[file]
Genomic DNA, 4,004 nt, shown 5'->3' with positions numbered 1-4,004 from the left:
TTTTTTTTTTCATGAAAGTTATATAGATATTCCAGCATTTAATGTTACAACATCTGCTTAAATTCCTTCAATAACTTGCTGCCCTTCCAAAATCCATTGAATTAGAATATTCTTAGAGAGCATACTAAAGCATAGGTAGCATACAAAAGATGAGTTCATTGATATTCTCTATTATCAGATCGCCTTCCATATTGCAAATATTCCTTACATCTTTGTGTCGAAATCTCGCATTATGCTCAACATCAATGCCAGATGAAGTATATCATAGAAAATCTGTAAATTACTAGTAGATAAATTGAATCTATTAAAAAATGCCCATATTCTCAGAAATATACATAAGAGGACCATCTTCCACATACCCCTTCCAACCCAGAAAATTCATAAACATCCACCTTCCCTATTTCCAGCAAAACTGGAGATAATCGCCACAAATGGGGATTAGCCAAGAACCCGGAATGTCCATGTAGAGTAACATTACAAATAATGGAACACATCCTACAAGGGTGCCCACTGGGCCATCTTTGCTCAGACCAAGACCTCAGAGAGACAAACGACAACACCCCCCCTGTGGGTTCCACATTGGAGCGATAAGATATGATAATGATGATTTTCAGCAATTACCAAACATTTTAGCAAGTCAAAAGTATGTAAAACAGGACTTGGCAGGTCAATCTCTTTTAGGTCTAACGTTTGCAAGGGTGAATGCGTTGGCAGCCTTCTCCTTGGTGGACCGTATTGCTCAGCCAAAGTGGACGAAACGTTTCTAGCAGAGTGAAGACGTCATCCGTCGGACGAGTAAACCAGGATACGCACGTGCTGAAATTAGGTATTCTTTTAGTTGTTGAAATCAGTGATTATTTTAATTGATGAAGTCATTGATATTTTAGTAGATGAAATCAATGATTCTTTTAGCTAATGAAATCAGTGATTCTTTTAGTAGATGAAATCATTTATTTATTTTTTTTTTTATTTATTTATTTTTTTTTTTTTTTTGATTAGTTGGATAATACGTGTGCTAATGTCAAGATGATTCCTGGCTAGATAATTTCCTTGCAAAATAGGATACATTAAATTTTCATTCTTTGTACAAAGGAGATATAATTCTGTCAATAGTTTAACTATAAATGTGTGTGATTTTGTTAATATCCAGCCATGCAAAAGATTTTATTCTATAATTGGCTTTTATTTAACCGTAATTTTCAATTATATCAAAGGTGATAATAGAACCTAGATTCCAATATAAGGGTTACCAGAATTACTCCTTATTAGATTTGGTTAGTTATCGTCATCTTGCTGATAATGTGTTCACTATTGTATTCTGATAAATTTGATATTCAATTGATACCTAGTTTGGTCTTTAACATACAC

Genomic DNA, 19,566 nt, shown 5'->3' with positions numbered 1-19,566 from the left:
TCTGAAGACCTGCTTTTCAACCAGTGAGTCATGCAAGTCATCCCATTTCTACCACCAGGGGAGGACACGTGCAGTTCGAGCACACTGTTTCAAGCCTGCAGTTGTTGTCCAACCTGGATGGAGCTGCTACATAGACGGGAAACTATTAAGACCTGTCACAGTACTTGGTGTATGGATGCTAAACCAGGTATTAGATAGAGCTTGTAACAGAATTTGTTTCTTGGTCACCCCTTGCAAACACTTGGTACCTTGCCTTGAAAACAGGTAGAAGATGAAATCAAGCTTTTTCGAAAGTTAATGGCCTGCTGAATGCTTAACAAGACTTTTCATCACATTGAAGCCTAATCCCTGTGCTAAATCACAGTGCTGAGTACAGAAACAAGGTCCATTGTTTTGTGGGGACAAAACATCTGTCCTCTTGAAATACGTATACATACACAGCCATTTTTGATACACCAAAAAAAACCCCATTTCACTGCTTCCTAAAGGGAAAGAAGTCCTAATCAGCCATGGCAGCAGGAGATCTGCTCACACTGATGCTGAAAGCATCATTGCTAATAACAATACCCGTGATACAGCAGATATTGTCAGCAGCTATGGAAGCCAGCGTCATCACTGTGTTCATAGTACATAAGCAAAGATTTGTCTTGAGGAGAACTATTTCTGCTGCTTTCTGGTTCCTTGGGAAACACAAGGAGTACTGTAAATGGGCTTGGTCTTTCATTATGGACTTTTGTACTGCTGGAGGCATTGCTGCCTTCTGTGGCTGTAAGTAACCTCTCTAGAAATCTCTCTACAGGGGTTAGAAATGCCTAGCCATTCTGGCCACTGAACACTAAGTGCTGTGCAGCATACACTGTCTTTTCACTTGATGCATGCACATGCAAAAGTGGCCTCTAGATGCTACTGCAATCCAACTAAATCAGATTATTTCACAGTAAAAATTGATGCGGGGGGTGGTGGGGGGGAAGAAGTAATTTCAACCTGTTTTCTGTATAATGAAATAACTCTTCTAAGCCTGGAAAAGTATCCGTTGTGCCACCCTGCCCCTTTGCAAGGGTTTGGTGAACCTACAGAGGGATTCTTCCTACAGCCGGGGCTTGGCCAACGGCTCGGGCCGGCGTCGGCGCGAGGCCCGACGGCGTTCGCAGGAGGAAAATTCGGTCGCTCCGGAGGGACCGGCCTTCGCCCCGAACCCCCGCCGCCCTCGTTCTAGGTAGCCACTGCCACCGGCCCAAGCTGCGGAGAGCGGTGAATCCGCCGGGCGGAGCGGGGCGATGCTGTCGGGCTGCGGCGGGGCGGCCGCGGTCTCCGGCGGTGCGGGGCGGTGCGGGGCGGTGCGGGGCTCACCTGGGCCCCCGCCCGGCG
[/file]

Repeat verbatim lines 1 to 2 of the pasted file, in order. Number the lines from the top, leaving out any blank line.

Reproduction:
Genomic DNA, 4,004 nt, shown 5'->3' with positions numbered 1-4,004 from the left:
TTTTTTTTTTCATGAAAGTTATATAGATATTCCAGCATTTAATGTTACAACATCTGCTTAAATTCCTTCAATAACTTGCTGCCCTTCCAAAATCCATTGAATTAGAATATTCTTAGAGAGCATACTAAAGCATAGGTAGCATACAAAAGATGAGTTCATTGATATTCTCTATTATCAGATCGCCTTCCATATTGCAAATATTCCTTACATCTTTGTGTCGAAATCTCGCATTATGCTCAACATCAATGCCAGATGAAGTATATCATAGAAAATCTGTAAATTACTAGTAGATAAATTGAATCTATTAAAAAATGCCCATATTCTCAGAAATATACATAAGAGGACCATCTTCCACATACCCCTTCCAACCCAGAAAATTCATAAACATCCACCTTCCCTATTTCCAGCAAAACTGGAGATAATCGCCACAAATGGGGATTAGCCAAGAACCCGGAATGTCCATGTAGAGTAACATTACAAATAATGGAACACATCCTACAAGGGTGCCCACTGGGCCATCTTTGCTCAGACCAAGACCTCAGAGAGACAAACGACAACACCCCCCCTGTGGGTTCCACATTGGAGCGATAAGATATGATAATGATGATTTTCAGCAATTACCAAACATTTTAGCAAGTCAAAAGTATGTAAAACAGGACTTGGCAGGTCAATCTCTTTTAGGTCTAACGTTTGCAAGGGTGAATGCGTTGGCAGCCTTCTCCTTGGTGGACCGTATTGCTCAGCCAAAGTGGACGAAACGTTTCTAGCAGAGTGAAGACGTCATCCGTCGGACGAGTAAACCAGGATACGCACGTGCTGAAATTAGGTATTCTTTTAGTTGTTGAAATCAGTGATTATTTTAATTGATGAAGTCATTGATATTTTAGTAGATGAAATCAATGATTCTTTTAGCTAATGAAATCAGTGATTCTTTTAGTAGATGAAATCATTTATTTATTTTTTTTTTTATTTATTTATTTTTTTTTTTTTTTTGATTAGTTGGATAATACGTGTGCTAATGTCAAGATGATTCCTGGCTAGATAATTTCCTTGCAAAATAGGATACATTAAATTTTCATTCTTTGTACAAAGGAGATATAATTCTGTCAATAGTTTAACTATAAATGTGTGTGATTTTGTTAATATCCAGCCATGCAAAAGATTTTATTCTATAATTGGCTTTTATTTAACCGTAATTTTCAATTATATCAAAGGTGATAATAGAACCTAGATTCCAATATAAGGGTTACCAGAATTACTCCTTATTAGATTTGGTTAGTTATCGTCATCTTGCTGATAATGTGTTCACTATTGTATTCTGATAAATTTGATATTCAATTGATACCTAGTTTGGTCTTTAACATACAC